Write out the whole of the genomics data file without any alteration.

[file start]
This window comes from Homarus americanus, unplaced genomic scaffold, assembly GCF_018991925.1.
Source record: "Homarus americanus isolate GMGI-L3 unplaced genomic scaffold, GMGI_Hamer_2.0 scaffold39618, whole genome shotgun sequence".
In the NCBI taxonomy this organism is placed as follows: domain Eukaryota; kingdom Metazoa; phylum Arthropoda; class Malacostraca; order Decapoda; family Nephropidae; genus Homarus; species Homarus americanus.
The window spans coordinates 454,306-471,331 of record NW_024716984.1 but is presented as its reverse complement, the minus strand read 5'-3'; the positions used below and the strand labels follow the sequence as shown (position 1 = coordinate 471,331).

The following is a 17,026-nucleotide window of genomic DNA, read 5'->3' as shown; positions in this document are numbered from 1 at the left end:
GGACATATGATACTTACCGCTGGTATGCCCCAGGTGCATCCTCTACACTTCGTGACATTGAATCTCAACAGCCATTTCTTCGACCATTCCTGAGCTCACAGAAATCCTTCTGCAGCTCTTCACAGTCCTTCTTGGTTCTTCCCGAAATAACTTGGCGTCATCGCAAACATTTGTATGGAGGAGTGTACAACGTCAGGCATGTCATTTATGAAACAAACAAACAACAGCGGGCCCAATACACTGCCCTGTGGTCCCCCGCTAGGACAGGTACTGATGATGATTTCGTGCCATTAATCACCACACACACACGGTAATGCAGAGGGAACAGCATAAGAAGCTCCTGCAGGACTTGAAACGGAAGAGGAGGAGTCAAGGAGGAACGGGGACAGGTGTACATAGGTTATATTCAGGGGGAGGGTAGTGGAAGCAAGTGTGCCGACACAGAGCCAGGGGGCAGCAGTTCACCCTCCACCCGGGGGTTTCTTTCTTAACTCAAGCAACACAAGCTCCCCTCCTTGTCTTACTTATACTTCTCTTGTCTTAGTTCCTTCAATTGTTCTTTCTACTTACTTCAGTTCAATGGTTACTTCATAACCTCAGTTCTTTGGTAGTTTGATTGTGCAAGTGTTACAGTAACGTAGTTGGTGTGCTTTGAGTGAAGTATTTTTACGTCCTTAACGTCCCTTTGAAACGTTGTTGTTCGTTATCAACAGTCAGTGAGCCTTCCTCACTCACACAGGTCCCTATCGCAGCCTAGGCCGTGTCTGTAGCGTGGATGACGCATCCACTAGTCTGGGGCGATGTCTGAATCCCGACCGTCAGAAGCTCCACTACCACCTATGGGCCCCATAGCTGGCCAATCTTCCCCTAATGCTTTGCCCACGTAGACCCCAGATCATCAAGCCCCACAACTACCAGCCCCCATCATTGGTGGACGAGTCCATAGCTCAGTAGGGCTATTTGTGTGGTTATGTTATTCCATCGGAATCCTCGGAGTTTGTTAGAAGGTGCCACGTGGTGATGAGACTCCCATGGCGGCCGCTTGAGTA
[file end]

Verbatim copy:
This window comes from Homarus americanus, unplaced genomic scaffold, assembly GCF_018991925.1.
Source record: "Homarus americanus isolate GMGI-L3 unplaced genomic scaffold, GMGI_Hamer_2.0 scaffold39618, whole genome shotgun sequence".
In the NCBI taxonomy this organism is placed as follows: domain Eukaryota; kingdom Metazoa; phylum Arthropoda; class Malacostraca; order Decapoda; family Nephropidae; genus Homarus; species Homarus americanus.
The window spans coordinates 454,306-471,331 of record NW_024716984.1 but is presented as its reverse complement, the minus strand read 5'-3'; the positions used below and the strand labels follow the sequence as shown (position 1 = coordinate 471,331).

The following is a 17,026-nucleotide window of genomic DNA, read 5'->3' as shown; positions in this document are numbered from 1 at the left end:
GGACATATGATACTTACCGCTGGTATGCCCCAGGTGCATCCTCTACACTTCGTGACATTGAATCTCAACAGCCATTTCTTCGACCATTCCTGAGCTCACAGAAATCCTTCTGCAGCTCTTCACAGTCCTTCTTGGTTCTTCCCGAAATAACTTGGCGTCATCGCAAACATTTGTATGGAGGAGTGTACAACGTCAGGCATGTCATTTATGAAACAAACAAACAACAGCGGGCCCAATACACTGCCCTGTGGTCCCCCGCTAGGACAGGTACTGATGATGATTTCGTGCCATTAATCACCACACACACACGGTAATGCAGAGGGAACAGCATAAGAAGCTCCTGCAGGACTTGAAACGGAAGAGGAGGAGTCAAGGAGGAACGGGGACAGGTGTACATAGGTTATATTCAGGGGGAGGGTAGTGGAAGCAAGTGTGCCGACACAGAGCCAGGGGGCAGCAGTTCACCCTCCACCCGGGGGTTTCTTTCTTAACTCAAGCAACACAAGCTCCCCTCCTTGTCTTACTTATACTTCTCTTGTCTTAGTTCCTTCAATTGTTCTTTCTACTTACTTCAGTTCAATGGTTACTTCATAACCTCAGTTCTTTGGTAGTTTGATTGTGCAAGTGTTACAGTAACGTAGTTGGTGTGCTTTGAGTGAAGTATTTTTACGTCCTTAACGTCCCTTTGAAACGTTGTTGTTCGTTATCAACAGTCAGTGAGCCTTCCTCACTCACACAGGTCCCTATCGCAGCCTAGGCCGTGTCTGTAGCGTGGATGACGCATCCACTAGTCTGGGGCGATGTCTGAATCCCGACCGTCAGAAGCTCCACTACCACCTATGGGCCCCATAGCTGGCCAATCTTCCCCTAATGCTTTGCCCACGTAGACCCCAGATCATCAAGCCCCACAACTACCAGCCCCCATCATTGGTGGACGAGTCCATAGCTCAGTAGGGCTATTTGTGTGGTTATGTTATTCCATCGGAATCCTCGGAGTTTGTTAGAAGGTGCCACGTGGTGATGAGACTCCCATGGCGGCCGCTTGAGTA